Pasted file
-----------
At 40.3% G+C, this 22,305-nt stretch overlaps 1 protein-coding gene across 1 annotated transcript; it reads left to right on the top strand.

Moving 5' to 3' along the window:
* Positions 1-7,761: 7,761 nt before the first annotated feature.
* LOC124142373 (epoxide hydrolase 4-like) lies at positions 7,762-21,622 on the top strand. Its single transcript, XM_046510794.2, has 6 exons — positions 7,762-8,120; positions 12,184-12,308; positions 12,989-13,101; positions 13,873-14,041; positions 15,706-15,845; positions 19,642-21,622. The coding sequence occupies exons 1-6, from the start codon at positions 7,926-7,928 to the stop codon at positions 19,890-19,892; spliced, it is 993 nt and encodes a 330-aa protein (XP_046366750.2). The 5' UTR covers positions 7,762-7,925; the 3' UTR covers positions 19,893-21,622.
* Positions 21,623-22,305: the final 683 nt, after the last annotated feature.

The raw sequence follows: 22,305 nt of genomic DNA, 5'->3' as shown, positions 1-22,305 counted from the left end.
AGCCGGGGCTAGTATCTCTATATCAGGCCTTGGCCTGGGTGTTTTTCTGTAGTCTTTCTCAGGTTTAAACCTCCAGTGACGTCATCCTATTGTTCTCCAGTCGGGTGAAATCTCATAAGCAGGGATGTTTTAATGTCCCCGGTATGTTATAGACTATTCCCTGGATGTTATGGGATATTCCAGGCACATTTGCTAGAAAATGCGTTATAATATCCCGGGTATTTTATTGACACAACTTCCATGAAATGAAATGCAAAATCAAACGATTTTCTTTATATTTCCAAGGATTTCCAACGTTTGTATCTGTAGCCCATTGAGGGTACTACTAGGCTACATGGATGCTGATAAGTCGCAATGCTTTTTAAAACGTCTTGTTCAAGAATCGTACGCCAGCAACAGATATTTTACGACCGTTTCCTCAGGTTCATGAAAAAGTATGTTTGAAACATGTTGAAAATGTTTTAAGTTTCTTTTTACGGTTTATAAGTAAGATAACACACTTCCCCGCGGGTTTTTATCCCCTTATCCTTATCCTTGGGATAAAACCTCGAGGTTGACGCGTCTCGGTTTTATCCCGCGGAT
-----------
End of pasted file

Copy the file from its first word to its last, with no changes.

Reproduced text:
At 40.3% G+C, this 22,305-nt stretch overlaps 1 protein-coding gene across 1 annotated transcript; it reads left to right on the top strand.

Moving 5' to 3' along the window:
* Positions 1-7,761: 7,761 nt before the first annotated feature.
* LOC124142373 (epoxide hydrolase 4-like) lies at positions 7,762-21,622 on the top strand. Its single transcript, XM_046510794.2, has 6 exons — positions 7,762-8,120; positions 12,184-12,308; positions 12,989-13,101; positions 13,873-14,041; positions 15,706-15,845; positions 19,642-21,622. The coding sequence occupies exons 1-6, from the start codon at positions 7,926-7,928 to the stop codon at positions 19,890-19,892; spliced, it is 993 nt and encodes a 330-aa protein (XP_046366750.2). The 5' UTR covers positions 7,762-7,925; the 3' UTR covers positions 19,893-21,622.
* Positions 21,623-22,305: the final 683 nt, after the last annotated feature.

The raw sequence follows: 22,305 nt of genomic DNA, 5'->3' as shown, positions 1-22,305 counted from the left end.
AGCCGGGGCTAGTATCTCTATATCAGGCCTTGGCCTGGGTGTTTTTCTGTAGTCTTTCTCAGGTTTAAACCTCCAGTGACGTCATCCTATTGTTCTCCAGTCGGGTGAAATCTCATAAGCAGGGATGTTTTAATGTCCCCGGTATGTTATAGACTATTCCCTGGATGTTATGGGATATTCCAGGCACATTTGCTAGAAAATGCGTTATAATATCCCGGGTATTTTATTGACACAACTTCCATGAAATGAAATGCAAAATCAAACGATTTTCTTTATATTTCCAAGGATTTCCAACGTTTGTATCTGTAGCCCATTGAGGGTACTACTAGGCTACATGGATGCTGATAAGTCGCAATGCTTTTTAAAACGTCTTGTTCAAGAATCGTACGCCAGCAACAGATATTTTACGACCGTTTCCTCAGGTTCATGAAAAAGTATGTTTGAAACATGTTGAAAATGTTTTAAGTTTCTTTTTACGGTTTATAAGTAAGATAACACACTTCCCCGCGGGTTTTTATCCCCTTATCCTTATCCTTGGGATAAAACCTCGAGGTTGACGCGTCTCGGTTTTATCCCGCGGAT